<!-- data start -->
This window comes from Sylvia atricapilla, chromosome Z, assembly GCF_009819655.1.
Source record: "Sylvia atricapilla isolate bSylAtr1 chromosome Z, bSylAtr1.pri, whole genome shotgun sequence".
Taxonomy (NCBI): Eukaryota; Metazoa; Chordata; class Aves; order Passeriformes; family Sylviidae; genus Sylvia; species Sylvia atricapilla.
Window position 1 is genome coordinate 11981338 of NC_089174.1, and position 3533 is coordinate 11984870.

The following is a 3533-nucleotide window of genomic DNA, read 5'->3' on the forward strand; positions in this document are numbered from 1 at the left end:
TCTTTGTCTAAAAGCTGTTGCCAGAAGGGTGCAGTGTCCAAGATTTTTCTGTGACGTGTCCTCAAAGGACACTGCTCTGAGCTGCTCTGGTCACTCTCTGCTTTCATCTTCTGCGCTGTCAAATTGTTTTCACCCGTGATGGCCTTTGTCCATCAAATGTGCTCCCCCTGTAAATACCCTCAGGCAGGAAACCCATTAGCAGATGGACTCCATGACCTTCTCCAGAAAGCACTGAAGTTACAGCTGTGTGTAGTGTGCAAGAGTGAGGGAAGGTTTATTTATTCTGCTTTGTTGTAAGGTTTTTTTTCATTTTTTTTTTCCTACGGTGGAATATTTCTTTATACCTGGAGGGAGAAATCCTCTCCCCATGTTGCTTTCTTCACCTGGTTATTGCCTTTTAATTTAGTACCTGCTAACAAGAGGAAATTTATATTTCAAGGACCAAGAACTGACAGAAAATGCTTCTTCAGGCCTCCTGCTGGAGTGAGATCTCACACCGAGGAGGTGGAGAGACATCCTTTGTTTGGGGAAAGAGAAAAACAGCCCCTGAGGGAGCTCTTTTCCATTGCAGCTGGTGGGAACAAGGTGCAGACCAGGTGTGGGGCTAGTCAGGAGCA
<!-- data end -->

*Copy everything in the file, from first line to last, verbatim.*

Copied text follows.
This window comes from Sylvia atricapilla, chromosome Z, assembly GCF_009819655.1.
Source record: "Sylvia atricapilla isolate bSylAtr1 chromosome Z, bSylAtr1.pri, whole genome shotgun sequence".
Taxonomy (NCBI): Eukaryota; Metazoa; Chordata; class Aves; order Passeriformes; family Sylviidae; genus Sylvia; species Sylvia atricapilla.
Window position 1 is genome coordinate 11981338 of NC_089174.1, and position 3533 is coordinate 11984870.

The following is a 3533-nucleotide window of genomic DNA, read 5'->3' on the forward strand; positions in this document are numbered from 1 at the left end:
TCTTTGTCTAAAAGCTGTTGCCAGAAGGGTGCAGTGTCCAAGATTTTTCTGTGACGTGTCCTCAAAGGACACTGCTCTGAGCTGCTCTGGTCACTCTCTGCTTTCATCTTCTGCGCTGTCAAATTGTTTTCACCCGTGATGGCCTTTGTCCATCAAATGTGCTCCCCCTGTAAATACCCTCAGGCAGGAAACCCATTAGCAGATGGACTCCATGACCTTCTCCAGAAAGCACTGAAGTTACAGCTGTGTGTAGTGTGCAAGAGTGAGGGAAGGTTTATTTATTCTGCTTTGTTGTAAGGTTTTTTTTCATTTTTTTTTTCCTACGGTGGAATATTTCTTTATACCTGGAGGGAGAAATCCTCTCCCCATGTTGCTTTCTTCACCTGGTTATTGCCTTTTAATTTAGTACCTGCTAACAAGAGGAAATTTATATTTCAAGGACCAAGAACTGACAGAAAATGCTTCTTCAGGCCTCCTGCTGGAGTGAGATCTCACACCGAGGAGGTGGAGAGACATCCTTTGTTTGGGGAAAGAGAAAAACAGCCCCTGAGGGAGCTCTTTTCCATTGCAGCTGGTGGGAACAAGGTGCAGACCAGGTGTGGGGCTAGTCAGGAGCA